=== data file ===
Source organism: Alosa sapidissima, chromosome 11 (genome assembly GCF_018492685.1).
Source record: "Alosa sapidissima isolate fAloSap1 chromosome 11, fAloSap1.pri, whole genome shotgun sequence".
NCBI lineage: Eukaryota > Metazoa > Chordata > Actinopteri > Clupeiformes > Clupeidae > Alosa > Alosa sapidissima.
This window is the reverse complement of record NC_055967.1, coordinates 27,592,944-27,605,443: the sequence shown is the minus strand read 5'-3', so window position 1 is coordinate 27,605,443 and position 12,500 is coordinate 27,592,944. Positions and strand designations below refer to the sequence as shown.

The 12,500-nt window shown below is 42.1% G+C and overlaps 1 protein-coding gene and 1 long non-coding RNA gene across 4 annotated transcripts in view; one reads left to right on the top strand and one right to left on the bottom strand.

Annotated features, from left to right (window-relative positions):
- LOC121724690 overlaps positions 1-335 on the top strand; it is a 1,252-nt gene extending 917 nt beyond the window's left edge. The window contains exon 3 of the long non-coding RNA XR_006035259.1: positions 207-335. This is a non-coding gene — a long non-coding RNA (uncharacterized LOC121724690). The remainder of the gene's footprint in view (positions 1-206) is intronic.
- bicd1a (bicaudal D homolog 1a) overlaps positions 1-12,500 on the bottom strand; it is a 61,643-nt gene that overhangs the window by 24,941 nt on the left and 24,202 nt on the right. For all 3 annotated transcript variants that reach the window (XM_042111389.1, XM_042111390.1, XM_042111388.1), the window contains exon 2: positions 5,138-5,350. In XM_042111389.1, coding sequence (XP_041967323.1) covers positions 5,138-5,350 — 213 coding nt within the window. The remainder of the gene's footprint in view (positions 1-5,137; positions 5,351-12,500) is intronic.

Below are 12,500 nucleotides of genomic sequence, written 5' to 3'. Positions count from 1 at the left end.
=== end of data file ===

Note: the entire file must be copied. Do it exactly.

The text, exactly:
Source organism: Alosa sapidissima, chromosome 11 (genome assembly GCF_018492685.1).
Source record: "Alosa sapidissima isolate fAloSap1 chromosome 11, fAloSap1.pri, whole genome shotgun sequence".
NCBI lineage: Eukaryota > Metazoa > Chordata > Actinopteri > Clupeiformes > Clupeidae > Alosa > Alosa sapidissima.
This window is the reverse complement of record NC_055967.1, coordinates 27,592,944-27,605,443: the sequence shown is the minus strand read 5'-3', so window position 1 is coordinate 27,605,443 and position 12,500 is coordinate 27,592,944. Positions and strand designations below refer to the sequence as shown.

The 12,500-nt window shown below is 42.1% G+C and overlaps 1 protein-coding gene and 1 long non-coding RNA gene across 4 annotated transcripts in view; one reads left to right on the top strand and one right to left on the bottom strand.

Annotated features, from left to right (window-relative positions):
- LOC121724690 overlaps positions 1-335 on the top strand; it is a 1,252-nt gene extending 917 nt beyond the window's left edge. The window contains exon 3 of the long non-coding RNA XR_006035259.1: positions 207-335. This is a non-coding gene — a long non-coding RNA (uncharacterized LOC121724690). The remainder of the gene's footprint in view (positions 1-206) is intronic.
- bicd1a (bicaudal D homolog 1a) overlaps positions 1-12,500 on the bottom strand; it is a 61,643-nt gene that overhangs the window by 24,941 nt on the left and 24,202 nt on the right. For all 3 annotated transcript variants that reach the window (XM_042111389.1, XM_042111390.1, XM_042111388.1), the window contains exon 2: positions 5,138-5,350. In XM_042111389.1, coding sequence (XP_041967323.1) covers positions 5,138-5,350 — 213 coding nt within the window. The remainder of the gene's footprint in view (positions 1-5,137; positions 5,351-12,500) is intronic.

Below are 12,500 nucleotides of genomic sequence, written 5' to 3'. Positions count from 1 at the left end.